At a few schools coaching was counted as the equivalent of creative work. In one instance a collective bargaining agreement defined the duties of the director of forensics and 65% of the job was to be forensics and 65% of the evaluation had to be on criteria relevant to that job description. In 1983 thirteen directors claimed that a forensics person would have difficulty with tenure or promotion at their school while twenty two said this was not the case. In 1987 the numbers were fifteen directors claiming that they or colleagues in forensics would have difficulty with tenure or promotion at their institution while twenty three said this would not be the case. Those stating a problem said forensics professionals would have difficulty meeting the publication standards at their schools. By 1992 only 2 of the top fifty programs directors said they worked alone and hence were individually responsible for their programs. 35 had a co-director or assistant director. Most also had graduate teaching assistants or law school assistant. The average staff had just over 4 people with the most common staff sizes being 2 or 3 people. There were 4 staffs of 4, three staffs of 5, 6 staffs of 6, and 6 staffs of 7. Three staffs had more than 7 people.
The director of forensics was most frequently a speech communications person though one education doctorate and 7 JD's were serving as directors of forensics. 18 Directors held a PhD while 15 had an MA in some aspect of speech communication. There was 1 MA of Education, 2 MFA's, 1 MA in English, 2 ABD's, 1 EDD, 7 ID's, and 1 BS who was a person serving in an interim one year position. The people from speech mentioned many specialties but the following interests were mentioned most frequently: 13 focused on public address, 12 on communications theory, 10 on rhetoric or rhetorical theory, 9 on law or communications and the law, and 5 on organizational communication. A scattering of other specialties were mentioned: 4 said their work was primarily in interpersonal and 4 mentioned oral interpretation, 3 said argumentation or argumentation theory, 2 focused on political communication, and 2 on small group, and 1 each mentioned intercultural, speech education, and persuasion.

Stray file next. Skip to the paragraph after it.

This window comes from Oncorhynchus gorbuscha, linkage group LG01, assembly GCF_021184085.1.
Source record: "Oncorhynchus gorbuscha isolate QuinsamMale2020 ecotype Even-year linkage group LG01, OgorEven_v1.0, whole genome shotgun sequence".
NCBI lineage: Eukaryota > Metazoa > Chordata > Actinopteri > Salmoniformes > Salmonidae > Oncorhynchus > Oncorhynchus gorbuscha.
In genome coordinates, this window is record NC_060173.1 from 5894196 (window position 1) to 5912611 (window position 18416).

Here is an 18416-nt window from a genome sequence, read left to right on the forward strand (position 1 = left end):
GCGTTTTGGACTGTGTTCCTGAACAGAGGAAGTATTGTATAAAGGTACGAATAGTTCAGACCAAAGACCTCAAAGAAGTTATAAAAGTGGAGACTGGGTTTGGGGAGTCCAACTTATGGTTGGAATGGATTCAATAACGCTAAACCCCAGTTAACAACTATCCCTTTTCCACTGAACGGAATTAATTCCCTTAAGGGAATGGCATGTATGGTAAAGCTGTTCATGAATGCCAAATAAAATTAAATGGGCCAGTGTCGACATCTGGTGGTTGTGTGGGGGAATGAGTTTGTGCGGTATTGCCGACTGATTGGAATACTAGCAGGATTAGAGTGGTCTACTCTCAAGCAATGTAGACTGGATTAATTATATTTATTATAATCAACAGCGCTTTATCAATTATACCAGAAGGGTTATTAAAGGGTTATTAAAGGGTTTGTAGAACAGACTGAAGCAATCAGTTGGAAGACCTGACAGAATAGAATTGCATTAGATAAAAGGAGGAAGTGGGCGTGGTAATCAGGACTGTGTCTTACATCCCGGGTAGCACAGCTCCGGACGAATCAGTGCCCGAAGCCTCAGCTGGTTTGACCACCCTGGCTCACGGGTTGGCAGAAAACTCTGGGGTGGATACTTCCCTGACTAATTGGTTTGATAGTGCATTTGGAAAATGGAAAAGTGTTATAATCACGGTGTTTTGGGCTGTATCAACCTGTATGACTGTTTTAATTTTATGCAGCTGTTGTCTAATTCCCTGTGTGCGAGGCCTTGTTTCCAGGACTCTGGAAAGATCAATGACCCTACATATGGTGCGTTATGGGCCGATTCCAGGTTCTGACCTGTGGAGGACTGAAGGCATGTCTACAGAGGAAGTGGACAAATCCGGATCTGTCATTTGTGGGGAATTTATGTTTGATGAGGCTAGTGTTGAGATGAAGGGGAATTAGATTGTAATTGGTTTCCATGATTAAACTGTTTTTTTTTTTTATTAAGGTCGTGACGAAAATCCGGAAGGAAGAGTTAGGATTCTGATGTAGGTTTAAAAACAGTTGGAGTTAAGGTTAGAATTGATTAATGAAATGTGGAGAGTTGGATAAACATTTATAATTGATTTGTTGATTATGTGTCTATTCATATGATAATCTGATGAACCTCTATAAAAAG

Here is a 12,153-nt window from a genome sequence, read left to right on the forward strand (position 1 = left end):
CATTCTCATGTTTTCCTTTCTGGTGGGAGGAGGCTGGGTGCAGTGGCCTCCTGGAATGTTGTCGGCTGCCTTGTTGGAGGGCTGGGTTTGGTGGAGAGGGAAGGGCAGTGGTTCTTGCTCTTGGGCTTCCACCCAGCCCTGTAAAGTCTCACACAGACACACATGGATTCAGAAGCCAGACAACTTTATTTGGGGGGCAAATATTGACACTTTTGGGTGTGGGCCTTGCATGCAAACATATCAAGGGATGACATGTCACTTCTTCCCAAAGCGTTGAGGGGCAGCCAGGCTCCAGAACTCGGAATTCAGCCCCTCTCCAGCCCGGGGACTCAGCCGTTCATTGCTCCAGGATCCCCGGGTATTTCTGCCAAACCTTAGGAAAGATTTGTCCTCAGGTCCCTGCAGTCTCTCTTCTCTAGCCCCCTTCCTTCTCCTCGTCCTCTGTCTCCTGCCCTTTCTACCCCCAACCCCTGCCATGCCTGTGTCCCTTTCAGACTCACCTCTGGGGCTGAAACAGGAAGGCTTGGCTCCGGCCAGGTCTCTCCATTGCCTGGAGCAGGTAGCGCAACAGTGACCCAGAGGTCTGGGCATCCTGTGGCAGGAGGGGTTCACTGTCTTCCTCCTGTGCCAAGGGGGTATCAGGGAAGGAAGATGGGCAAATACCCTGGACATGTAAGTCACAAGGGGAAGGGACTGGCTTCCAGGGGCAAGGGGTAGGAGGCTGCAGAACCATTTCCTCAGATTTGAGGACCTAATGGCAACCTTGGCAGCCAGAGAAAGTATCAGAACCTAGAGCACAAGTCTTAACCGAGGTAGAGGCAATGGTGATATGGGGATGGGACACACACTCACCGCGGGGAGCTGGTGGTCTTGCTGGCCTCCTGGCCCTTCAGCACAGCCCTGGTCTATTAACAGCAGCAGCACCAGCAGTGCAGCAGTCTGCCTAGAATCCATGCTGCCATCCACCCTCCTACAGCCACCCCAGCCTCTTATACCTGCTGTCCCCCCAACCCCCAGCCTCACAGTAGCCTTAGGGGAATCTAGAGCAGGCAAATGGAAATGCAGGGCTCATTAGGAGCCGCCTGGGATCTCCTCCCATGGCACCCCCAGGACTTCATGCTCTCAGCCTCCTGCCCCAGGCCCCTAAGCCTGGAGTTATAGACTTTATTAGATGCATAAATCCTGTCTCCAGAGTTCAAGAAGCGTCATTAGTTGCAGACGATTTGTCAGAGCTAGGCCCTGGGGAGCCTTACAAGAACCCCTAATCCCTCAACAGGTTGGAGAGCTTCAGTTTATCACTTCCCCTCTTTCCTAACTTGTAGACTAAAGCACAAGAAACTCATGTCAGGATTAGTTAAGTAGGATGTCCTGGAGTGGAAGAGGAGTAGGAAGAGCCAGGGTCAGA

Three quarters of the respondents (32) who were directors of forensics were tenured or on tenure track contracts. 12 directors were on renewable term contracts. Several directors had relatively unique contracts: 2 were tenured to the university outside of any department, 2 held administrative contracts, and 2 were contracted through the dean of students or student affairs. 35 of the directors appeared to be white males and 10 directors seem to be white females. To the authors' knowledge, no directors, as defuned by the U.S. government, were members of minority groups.